Columns Newswire Mann Report

Healthy Re-Uses for Retail

The past few years have been quite a surprise for those who predicted vast retail deserts in New York City, largely attributed to online shopping. However, in lieu of endless blocks of empty storefronts, we are seeing dozens of storefronts repurposed into healthcare facilities stretching along the city’s avenues and side streets, including satellite clinics for hospital groups, urgent care centers, surgical clinics, dental clinics, ambulatory clinics, wellness/chiropractic practices, medical spas and various other treatment centers. There even has been a surge in veterinary clinics in former retail sites.

The adaptive reuse of retail space for healthcare purposes is not only a boon for the economy, but also contributes to the health of communities, especially in lower-income neighborhoods where access to medical care has not been as available.

Although this trend points to an excellent use of commercial space that may no longer be all that relevant for certain types of conventional retail, there are significant challenges in the construction of any kind of healthcare facility in order to comply with stricter codes and provide healthy environments for patients.

Beyond the basic buildouts, there are such considerations as ADA compliancy — which can be especially demanding in landmark-designated properties. In addition, adapting a former retail unit inevitably entails comprehensive infrastructure upgrades, including new HVAC units, electricity and plumbing. It is a great deal more extensive — and expensive — than tidying a former clothing store and adding dressing rooms.

Moreover, considering healthcare facilities typically consume twice as much energy per square foot as other commercial facilities — including office buildings, hotels and warehouses — the construction of clinics, surgical centers and medical centers must be precisely planned to achieve energy management mandates.

Long before the 2019 Climate Mobilization Act, many of us in construction were opting to use low V.O.C. materials and low emissivity glass, that is, Low E glass in windows, doorways and paneling. Air filtration systems in commercial buildings were already being upgraded before the pandemic and in medical centers and clinics, and often included the installation of HEPA filter systems.

A prerequisite of any retail to medical facility conversion is the installation of ADA-compliant bathrooms with good space flow, and the use of low V.O.C. materials, including paints, finishes and flooring. Equally important is to install Low-E glass in storefront windows and use insulation that reinforces energy efficiency. Air filtration systems in former retail spaces especially need to be upgraded to provide constantly circulating air, always with HEPA and/or MERV filtration systems.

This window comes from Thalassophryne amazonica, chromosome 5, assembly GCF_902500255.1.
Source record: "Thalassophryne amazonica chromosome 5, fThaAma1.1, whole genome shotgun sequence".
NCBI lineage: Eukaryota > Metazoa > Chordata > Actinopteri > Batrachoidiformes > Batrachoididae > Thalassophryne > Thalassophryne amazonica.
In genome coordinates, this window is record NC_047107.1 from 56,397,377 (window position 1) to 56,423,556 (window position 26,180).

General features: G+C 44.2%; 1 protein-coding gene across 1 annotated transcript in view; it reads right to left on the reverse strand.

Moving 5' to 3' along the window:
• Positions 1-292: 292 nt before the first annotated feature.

A few years ago, our team completed its first two clinics for the American Endovascular & Amputation Prevention Group at East River Plaza in East Harlem. The facilities comprised a 4,200-square-foot clinic in a former Sleepy’s store, and a 5,000-square-foot, full-service surgical center in an empty retail space on the same level.

Both of the units in this busy Costco-anchored shopping center had been vacant for a long period and would have required extensive renovations for any use. Each one had large picture windows and neither were energy-efficient. To address air quality and leakage issues, we installed insulated thermal barriers around the glass. We also added high-efficiency HVAC systems and centrally controlled lighting systems to the interiors.

These systems offered practical solutions specific to this type of adaptive reuse project. Added benefits of the energy-efficient insulation and upgrades included reduced utility costs for the practice.

This pragmatic approach to the revitalization of retail corridors was not necessarily inevitable a few years ago, but today there are few urban areas that do not have urgent care facilities and healthcare clinics filling vacancies and adding vitality to communities nationwide.

In older cities, there are a host of construction challenges to overcome. But as building standards and materials continue to improve, it is incumbent on those of us who are responsible for constructing, renovating and adapting spaces into healthcare facilities to commit to materials and processes reflecting the safest and most sustainable solutions available.

April Intrabartola
Vice President
Eastman Cooke & Associates
875 Sixth Ave. #1010
New York, NY 10001
(212)265-2191